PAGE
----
forbid the return of her exiled predecessor. The rationale for the majority's ruling rested
on the President's

. . . unstated residual powers which are implied from the grant of executive
power and which are necessary for her to comply with her duties under the
Constitution. The powers of the President are not limited to what are
expressly enumerated in the article on the Executive Department and in
scattered provisions of the Constitution. This is so, notwithstanding the avowed
intent of the members of the Constitutional Commission of 1986 to limit the
powers of the President as a reaction to the abuses under the regime of Mr.
Marcos, for the result was a limitation of specific powers of the President,
particularly those relating to the commander-in-chief clause, but not a diminution
of the general grant of executive power.

Thus, the President's authority to declare a state of rebellion springs in the main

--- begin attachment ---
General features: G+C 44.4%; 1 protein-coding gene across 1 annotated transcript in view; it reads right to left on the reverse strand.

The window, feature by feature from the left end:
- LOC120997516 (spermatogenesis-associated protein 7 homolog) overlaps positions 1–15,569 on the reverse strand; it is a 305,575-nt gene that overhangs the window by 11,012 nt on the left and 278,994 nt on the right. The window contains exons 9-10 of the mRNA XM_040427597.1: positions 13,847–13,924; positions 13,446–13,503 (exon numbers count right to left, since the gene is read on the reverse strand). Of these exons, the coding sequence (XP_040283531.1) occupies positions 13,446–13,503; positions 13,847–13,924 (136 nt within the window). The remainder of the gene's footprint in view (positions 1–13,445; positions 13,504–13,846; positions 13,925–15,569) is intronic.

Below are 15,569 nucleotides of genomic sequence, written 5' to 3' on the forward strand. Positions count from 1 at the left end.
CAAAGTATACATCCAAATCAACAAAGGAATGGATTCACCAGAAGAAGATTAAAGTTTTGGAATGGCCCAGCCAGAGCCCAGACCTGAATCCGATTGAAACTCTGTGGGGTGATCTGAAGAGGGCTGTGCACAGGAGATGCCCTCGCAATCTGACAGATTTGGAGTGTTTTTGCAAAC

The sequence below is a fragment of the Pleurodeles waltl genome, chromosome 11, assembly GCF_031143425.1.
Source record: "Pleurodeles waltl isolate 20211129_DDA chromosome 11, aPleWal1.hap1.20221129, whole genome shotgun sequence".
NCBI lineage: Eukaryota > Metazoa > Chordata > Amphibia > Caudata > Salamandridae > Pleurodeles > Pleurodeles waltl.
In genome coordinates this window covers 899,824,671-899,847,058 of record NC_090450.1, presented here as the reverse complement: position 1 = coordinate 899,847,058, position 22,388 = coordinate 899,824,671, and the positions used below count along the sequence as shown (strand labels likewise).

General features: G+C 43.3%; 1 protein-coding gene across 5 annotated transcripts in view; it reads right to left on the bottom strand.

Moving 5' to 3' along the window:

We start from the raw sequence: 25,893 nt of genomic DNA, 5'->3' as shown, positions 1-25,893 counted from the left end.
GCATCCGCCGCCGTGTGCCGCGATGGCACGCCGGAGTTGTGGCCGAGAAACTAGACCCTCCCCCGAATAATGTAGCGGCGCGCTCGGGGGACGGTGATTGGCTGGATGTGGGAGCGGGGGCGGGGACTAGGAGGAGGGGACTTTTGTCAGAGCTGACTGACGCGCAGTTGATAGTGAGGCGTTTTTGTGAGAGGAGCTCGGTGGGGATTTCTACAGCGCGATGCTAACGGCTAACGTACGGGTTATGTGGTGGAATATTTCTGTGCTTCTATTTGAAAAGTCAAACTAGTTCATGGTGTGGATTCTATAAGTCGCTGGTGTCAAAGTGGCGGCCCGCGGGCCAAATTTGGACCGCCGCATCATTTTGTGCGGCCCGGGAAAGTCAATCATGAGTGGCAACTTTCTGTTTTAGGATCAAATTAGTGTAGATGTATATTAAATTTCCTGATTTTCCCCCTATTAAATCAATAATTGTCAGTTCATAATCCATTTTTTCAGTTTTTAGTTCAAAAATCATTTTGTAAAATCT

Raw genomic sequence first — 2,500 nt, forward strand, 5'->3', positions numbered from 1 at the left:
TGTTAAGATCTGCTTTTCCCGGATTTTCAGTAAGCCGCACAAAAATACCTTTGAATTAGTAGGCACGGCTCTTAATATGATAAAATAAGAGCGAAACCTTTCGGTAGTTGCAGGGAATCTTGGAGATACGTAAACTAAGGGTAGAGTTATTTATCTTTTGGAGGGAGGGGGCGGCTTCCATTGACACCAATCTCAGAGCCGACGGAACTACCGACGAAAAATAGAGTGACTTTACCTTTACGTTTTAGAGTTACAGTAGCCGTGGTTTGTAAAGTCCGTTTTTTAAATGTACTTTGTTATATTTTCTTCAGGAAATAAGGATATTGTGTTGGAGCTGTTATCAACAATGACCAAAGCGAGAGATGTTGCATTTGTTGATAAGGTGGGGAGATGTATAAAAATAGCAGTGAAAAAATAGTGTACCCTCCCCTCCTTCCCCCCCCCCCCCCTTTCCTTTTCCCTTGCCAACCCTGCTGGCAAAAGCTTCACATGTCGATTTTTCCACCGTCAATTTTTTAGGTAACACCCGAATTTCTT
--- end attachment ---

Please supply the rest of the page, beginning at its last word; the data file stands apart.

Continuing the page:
from her powers as chief executive and, at the same time, draws strength from her
Commander-in-Chief powers. x x x (Emphasis and underscoring supplied)

Similarly, the President's power to conduct peace negotiations is implicitly included in her
powers as Chief Executive and Commander-in-Chief. As Chief Executive, the President has the
general responsibility to promote public peace, and as Commander-in-Chief, she has the more
specific duty to prevent and suppress rebellion and lawless violence.169

As the experience of nations which have similarly gone through internal armed conflict will
show, however, peace is rarely attained by simply pursuing a military solution. Oftentimes,
changes as far-reaching as a fundamental reconfiguration of the nation's constitutional structure
is required. The observations of Dr. Kirsti Samuels are enlightening, to wit:

x x x [T]he fact remains that a successful political and governance transition must form
the core of any post-conflict peace-building mission. As we have observed in Liberia and